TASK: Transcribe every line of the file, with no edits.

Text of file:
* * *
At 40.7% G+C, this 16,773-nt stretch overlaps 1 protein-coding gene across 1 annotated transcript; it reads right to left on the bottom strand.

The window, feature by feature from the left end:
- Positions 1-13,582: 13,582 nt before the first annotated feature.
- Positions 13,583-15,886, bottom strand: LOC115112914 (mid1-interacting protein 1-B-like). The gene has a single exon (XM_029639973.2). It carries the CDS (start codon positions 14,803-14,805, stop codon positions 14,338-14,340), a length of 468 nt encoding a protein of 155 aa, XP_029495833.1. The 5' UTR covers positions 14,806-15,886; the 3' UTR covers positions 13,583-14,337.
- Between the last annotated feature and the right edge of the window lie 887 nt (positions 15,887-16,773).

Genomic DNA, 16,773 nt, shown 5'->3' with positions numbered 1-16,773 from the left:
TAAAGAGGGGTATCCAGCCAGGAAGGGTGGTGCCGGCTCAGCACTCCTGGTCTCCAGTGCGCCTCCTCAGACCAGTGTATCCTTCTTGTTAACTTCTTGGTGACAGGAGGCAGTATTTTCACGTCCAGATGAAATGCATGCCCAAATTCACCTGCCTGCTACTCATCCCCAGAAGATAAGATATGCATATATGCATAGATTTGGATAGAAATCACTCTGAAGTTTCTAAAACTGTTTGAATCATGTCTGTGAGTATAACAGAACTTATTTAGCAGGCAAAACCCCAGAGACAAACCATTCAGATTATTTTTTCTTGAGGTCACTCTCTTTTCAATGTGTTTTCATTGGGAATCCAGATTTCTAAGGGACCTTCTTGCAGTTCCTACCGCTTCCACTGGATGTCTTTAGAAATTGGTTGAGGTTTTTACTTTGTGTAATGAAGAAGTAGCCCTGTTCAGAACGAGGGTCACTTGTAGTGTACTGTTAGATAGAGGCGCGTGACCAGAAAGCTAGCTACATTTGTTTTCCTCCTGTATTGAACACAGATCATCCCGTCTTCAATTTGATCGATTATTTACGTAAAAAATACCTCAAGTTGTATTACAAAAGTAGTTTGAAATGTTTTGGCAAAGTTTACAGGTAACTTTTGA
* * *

At 40.7% G+C, this 16,773-nt stretch overlaps 1 protein-coding gene across 1 annotated transcript; it reads right to left on the bottom strand.

The window, feature by feature from the left end:
- Positions 1-13,582: 13,582 nt before the first annotated feature.
- Positions 13,583-15,886, bottom strand: LOC115112914 (mid1-interacting protein 1-B-like). The gene has a single exon (XM_029639973.2). It carries the CDS (start codon positions 14,803-14,805, stop codon positions 14,338-14,340), a length of 468 nt encoding a protein of 155 aa, XP_029495833.1. The 5' UTR covers positions 14,806-15,886; the 3' UTR covers positions 13,583-14,337.
- Between the last annotated feature and the right edge of the window lie 887 nt (positions 15,887-16,773).

Genomic DNA, 16,773 nt, shown 5'->3' with positions numbered 1-16,773 from the left:
TAAAGAGGGGTATCCAGCCAGGAAGGGTGGTGCCGGCTCAGCACTCCTGGTCTCCAGTGCGCCTCCTCAGACCAGTGTATCCTTCTTGTTAACTTCTTGGTGACAGGAGGCAGTATTTTCACGTCCAGATGAAATGCATGCCCAAATTCACCTGCCTGCTACTCATCCCCAGAAGATAAGATATGCATATATGCATAGATTTGGATAGAAATCACTCTGAAGTTTCTAAAACTGTTTGAATCATGTCTGTGAGTATAACAGAACTTATTTAGCAGGCAAAACCCCAGAGACAAACCATTCAGATTATTTTTTCTTGAGGTCACTCTCTTTTCAATGTGTTTTCATTGGGAATCCAGATTTCTAAGGGACCTTCTTGCAGTTCCTACCGCTTCCACTGGATGTCTTTAGAAATTGGTTGAGGTTTTTACTTTGTGTAATGAAGAAGTAGCCCTGTTCAGAACGAGGGTCACTTGTAGTGTACTGTTAGATAGAGGCGCGTGACCAGAAAGCTAGCTACATTTGTTTTCCTCCTGTATTGAACACAGATCATCCCGTCTTCAATTTGATCGATTATTTACGTAAAAAATACCTCAAGTTGTATTACAAAAGTAGTTTGAAATGTTTTGGCAAAGTTTACAGGTAACTTTTGA